Stories From The Road #5

STORIES FROM THE ROAD!A series of first-hand tales from a Texas Musician and songwriter...

This is part of a new series of posts I’ve entitled, “Stories From the Road.” Each week I will post a new story from Rick Sikes, a Texas musician who traveled the roads of Texas, Oklahoma, New Mexico and out to California for well over twenty years. With hours to pass in a van full of sweaty musicians, they found ways to entertain themselves. These stories are told in Rick Sikes’ words. I’ll do my best to correct grammar, but I want to keep them in his own voice.

“I started out playing rodeos with George Sadler and the Saddle Pals. We’d go out all day on Saturdays to various little towns around the area and advertise the rodeo. They’d  have an old flatbed trailer set up as a stage on the courthouse square or somewhere downtown. We would play for fifteen or twenty minutes and plug the rodeo that night, then load up and go to the next town. George was a fiddler and loved to play hoedowns. I played rhythm guitar for him and sang.  Then, we’d play the rodeo dance that night. It was a good experience for me.

At one point during my time with The Saddle Pals, a guy came along named Gene Dunn. He was a tall slender fellow and a damned good lead guitar player. He worked in the oilfield (pipeline). His son is Ronnie Dunn of the famed Brooks & Dunn. Ronnie was born in Coleman during the time Gene worked with us.

We cut a record or two on King Records that never got pressed. George Sadler was quite a songwriter. In fact, to the best of my knowledge, he actually wrote, “Don’t Let The Stars Get In Your Eyes,” that Slim Willett and many others had huge hits with. I say this because I heard and played that song many times before Slim ever cut it. Slim came to me and asked me to teach his guitar player the riff when they were learning it, and that’s a true story. I don’t know the deal, whether George sold it to Slim or if he just cut it and claimed to be the writer. Lots of stuff like that went on back then. No one hardly ever copyrighted their songs. It was a different time. But, that song went on to be huge and I don’t know if George ever got a dime from it. He lived very poorly.

I’ll tell one more story about George Sadler. They lived in an old run down house out in Novice. They must have had ten kids. And, they had chickens. But, they let the chickens run in and out of the house, so needless to say, it wasn’t the cleanest place I’ve been. When I’d go out to talk to George, I’d have to shoo the chickens off the couch and try not to sit in chicken shit. But, this was just the way they lived. There’d be a baby crawling around on the floor and kids in stair-step ages running around. But, he was a great songwriter and fiddle player and I learned a lot from him. I just never stayed for dinner.”

slim-willet-with-the-brush-cutters-dont-let-the-stars-get-in-your-eyes-4-star-78

**I scoured through hundreds of photos looking for one of George Sadler, but found nothing and uncovered nothing on the internet. Another thing that was not commonplace back then was cameras.**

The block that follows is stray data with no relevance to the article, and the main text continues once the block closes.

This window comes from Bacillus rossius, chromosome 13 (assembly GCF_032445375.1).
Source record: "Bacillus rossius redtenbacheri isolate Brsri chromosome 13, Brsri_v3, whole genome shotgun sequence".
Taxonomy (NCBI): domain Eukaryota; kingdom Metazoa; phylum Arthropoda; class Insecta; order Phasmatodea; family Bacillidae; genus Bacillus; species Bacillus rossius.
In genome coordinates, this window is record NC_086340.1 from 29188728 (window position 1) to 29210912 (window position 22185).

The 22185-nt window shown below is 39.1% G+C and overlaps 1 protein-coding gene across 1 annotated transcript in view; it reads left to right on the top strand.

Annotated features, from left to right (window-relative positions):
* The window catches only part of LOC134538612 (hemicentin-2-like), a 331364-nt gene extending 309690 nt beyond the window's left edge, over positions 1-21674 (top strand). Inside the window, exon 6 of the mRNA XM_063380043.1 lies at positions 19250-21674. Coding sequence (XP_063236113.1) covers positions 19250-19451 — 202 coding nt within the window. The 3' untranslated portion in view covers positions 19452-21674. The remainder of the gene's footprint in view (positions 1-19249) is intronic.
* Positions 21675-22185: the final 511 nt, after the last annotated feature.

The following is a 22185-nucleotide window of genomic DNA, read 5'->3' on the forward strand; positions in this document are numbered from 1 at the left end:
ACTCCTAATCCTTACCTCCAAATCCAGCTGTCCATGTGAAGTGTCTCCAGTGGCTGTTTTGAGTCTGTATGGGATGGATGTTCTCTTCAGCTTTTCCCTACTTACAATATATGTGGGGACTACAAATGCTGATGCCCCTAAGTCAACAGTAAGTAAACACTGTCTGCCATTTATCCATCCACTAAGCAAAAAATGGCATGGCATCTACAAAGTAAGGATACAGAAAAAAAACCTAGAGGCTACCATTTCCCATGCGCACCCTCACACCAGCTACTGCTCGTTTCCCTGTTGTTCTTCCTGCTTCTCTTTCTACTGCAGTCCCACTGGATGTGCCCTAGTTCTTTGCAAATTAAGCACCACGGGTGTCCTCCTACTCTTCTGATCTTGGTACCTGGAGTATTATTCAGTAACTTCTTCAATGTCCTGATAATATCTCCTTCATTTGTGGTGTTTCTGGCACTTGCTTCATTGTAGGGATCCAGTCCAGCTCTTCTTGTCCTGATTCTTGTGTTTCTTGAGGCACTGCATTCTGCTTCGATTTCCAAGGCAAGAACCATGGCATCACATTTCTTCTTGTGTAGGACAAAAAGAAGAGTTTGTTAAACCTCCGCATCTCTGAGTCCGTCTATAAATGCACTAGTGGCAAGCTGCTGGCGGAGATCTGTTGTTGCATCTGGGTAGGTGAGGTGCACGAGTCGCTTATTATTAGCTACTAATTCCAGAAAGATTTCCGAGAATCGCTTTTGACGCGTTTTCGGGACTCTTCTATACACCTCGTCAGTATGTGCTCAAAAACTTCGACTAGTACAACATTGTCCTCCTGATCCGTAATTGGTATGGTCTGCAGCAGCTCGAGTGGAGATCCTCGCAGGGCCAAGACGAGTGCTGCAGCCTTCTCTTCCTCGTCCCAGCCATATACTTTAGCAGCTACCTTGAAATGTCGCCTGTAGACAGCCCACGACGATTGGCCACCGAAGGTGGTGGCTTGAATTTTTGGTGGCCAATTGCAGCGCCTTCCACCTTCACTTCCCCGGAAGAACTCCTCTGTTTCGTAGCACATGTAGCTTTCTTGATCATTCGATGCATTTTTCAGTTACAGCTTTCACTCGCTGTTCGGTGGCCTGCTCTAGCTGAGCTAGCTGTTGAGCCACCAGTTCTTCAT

I hope you've enjoyed this segment of-STORIES FROM THE ROAD-from Texas SingerSongwriterRICK SIKES

Stories From The Road #4

STORIES FROM THE ROAD!A series of first-hand tales from a Texas Musician and songwriter...

This is part of a new series of posts I’ve entitled, “Stories From the Road.” Each week I will post a new story from Rick Sikes, a Texas musician who traveled the roads of Texas, Oklahoma, New Mexico and out to California for well over twenty years. With hours to pass in a van full of sweaty musicians, they found ways to entertain themselves. These stories are told in Rick Sikes’ words. I’ll do my best to correct grammar, but I want to keep them in his own voice.

This segment involves the dedication of Hords Creek Lake, located 8 miles west of Coleman.

“We still lived out in the country when they dedicated Hord’s Creek Lake. The Corp of Engineers had Lefty Frizzell, Harry Choates, and the Chuck Wagon Gang out to provide entertainment for the day. At that time, Lefty was about the hottest thing happening. I was a big ol’ dumb country kid out there in the sticks thumping on a guitar. I thought Lefty was great. They had an old touring car – stretch car – not exactly a limousine, but what they used back then, to tour.

My, mom and dad, took me and my younger brother out to spend the day. Most everybody in Coleman County turned out for this thing. I went and sat in the backseat of the car with Lefty Frizzell and talked to him. I can only imagine now, what he must have thought about some hick country kid talking to him. I told him all about my aspirations of becoming a singer. I was starstruck and thrilled to talk to him. He told me he was going to California when he left. He had some gigs out there. He said, “Do you want to go to California with me?” I said, “Well sure, man. Are you joking?” He said, “No I’m not joking. Do you want to go to California with me? I’ll take you with me.” I told him I would be back in a little bit. I ran to find my mom and dad and told them what Lefty said and that I needed to go home and get some clothes.

My dad said, “Are you crazy, boy? You’re not going anywhere with that drunk son-of-a-bitch.” Lefty was very drunk that day. I told my dad, “This is my big chance.” And Dad said, “You’re not going anywhere with him. You gotta be out of your mind if you think we’re gonna let you go off with him to California or anywhere else.” And that was that.

I was pretty mad at Dad for a while. Of course, I thought I’d just blown my one big chance to “make it big.” Looking back, I know Lefty was just drunk-talking. But, it was another event that made a big impression on me at a young age.”

lefty-frizzell-2d84b4ed-f3bc-4adb-8c49-2d36bd91adda

And while this is not the exact car Lefty was touring in that day, it is a historically accurate example of what they used.

Cadillac_75_Imperial_Touring_Limousine_1938_2

What do you think would have happened if Rick had gone with Lefty that day? I’m curious to hear your thoughts.

I hope you've enjoyed this segment of-STORIES FROM THE ROAD-from Texas SingerSongwriterRICK SIKES